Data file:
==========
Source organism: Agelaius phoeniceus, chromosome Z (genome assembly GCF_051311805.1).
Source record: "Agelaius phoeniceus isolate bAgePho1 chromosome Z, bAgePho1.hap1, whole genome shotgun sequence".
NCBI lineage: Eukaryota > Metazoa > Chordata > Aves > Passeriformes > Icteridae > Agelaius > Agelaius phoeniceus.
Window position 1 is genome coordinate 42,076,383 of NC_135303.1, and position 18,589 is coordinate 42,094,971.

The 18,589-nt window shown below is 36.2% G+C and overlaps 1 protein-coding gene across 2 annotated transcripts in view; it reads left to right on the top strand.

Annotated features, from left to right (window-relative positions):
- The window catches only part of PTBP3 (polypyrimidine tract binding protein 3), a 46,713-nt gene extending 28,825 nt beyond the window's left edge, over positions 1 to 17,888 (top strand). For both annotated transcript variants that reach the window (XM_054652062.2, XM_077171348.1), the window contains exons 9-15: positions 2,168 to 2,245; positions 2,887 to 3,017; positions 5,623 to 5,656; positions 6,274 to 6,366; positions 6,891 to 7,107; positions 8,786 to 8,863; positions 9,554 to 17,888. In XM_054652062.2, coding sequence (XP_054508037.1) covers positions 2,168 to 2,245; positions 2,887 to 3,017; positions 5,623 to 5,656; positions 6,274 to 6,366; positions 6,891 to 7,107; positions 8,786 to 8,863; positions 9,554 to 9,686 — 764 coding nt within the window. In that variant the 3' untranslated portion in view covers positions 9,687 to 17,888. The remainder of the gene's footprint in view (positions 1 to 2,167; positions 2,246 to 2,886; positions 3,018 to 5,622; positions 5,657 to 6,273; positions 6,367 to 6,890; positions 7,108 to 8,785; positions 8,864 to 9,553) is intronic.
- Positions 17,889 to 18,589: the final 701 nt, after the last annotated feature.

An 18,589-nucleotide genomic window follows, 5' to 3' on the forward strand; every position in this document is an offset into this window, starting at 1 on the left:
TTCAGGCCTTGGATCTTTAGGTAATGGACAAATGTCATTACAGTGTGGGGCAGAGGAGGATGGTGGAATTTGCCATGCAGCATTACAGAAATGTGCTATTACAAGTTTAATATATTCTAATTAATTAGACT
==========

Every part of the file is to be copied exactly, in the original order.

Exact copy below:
Source organism: Agelaius phoeniceus, chromosome Z (genome assembly GCF_051311805.1).
Source record: "Agelaius phoeniceus isolate bAgePho1 chromosome Z, bAgePho1.hap1, whole genome shotgun sequence".
NCBI lineage: Eukaryota > Metazoa > Chordata > Aves > Passeriformes > Icteridae > Agelaius > Agelaius phoeniceus.
Window position 1 is genome coordinate 42,076,383 of NC_135303.1, and position 18,589 is coordinate 42,094,971.

The 18,589-nt window shown below is 36.2% G+C and overlaps 1 protein-coding gene across 2 annotated transcripts in view; it reads left to right on the top strand.

Annotated features, from left to right (window-relative positions):
- The window catches only part of PTBP3 (polypyrimidine tract binding protein 3), a 46,713-nt gene extending 28,825 nt beyond the window's left edge, over positions 1 to 17,888 (top strand). For both annotated transcript variants that reach the window (XM_054652062.2, XM_077171348.1), the window contains exons 9-15: positions 2,168 to 2,245; positions 2,887 to 3,017; positions 5,623 to 5,656; positions 6,274 to 6,366; positions 6,891 to 7,107; positions 8,786 to 8,863; positions 9,554 to 17,888. In XM_054652062.2, coding sequence (XP_054508037.1) covers positions 2,168 to 2,245; positions 2,887 to 3,017; positions 5,623 to 5,656; positions 6,274 to 6,366; positions 6,891 to 7,107; positions 8,786 to 8,863; positions 9,554 to 9,686 — 764 coding nt within the window. In that variant the 3' untranslated portion in view covers positions 9,687 to 17,888. The remainder of the gene's footprint in view (positions 1 to 2,167; positions 2,246 to 2,886; positions 3,018 to 5,622; positions 5,657 to 6,273; positions 6,367 to 6,890; positions 7,108 to 8,785; positions 8,864 to 9,553) is intronic.
- Positions 17,889 to 18,589: the final 701 nt, after the last annotated feature.

An 18,589-nucleotide genomic window follows, 5' to 3' on the forward strand; every position in this document is an offset into this window, starting at 1 on the left:
TTCAGGCCTTGGATCTTTAGGTAATGGACAAATGTCATTACAGTGTGGGGCAGAGGAGGATGGTGGAATTTGCCATGCAGCATTACAGAAATGTGCTATTACAAGTTTAATATATTCTAATTAATTAGACT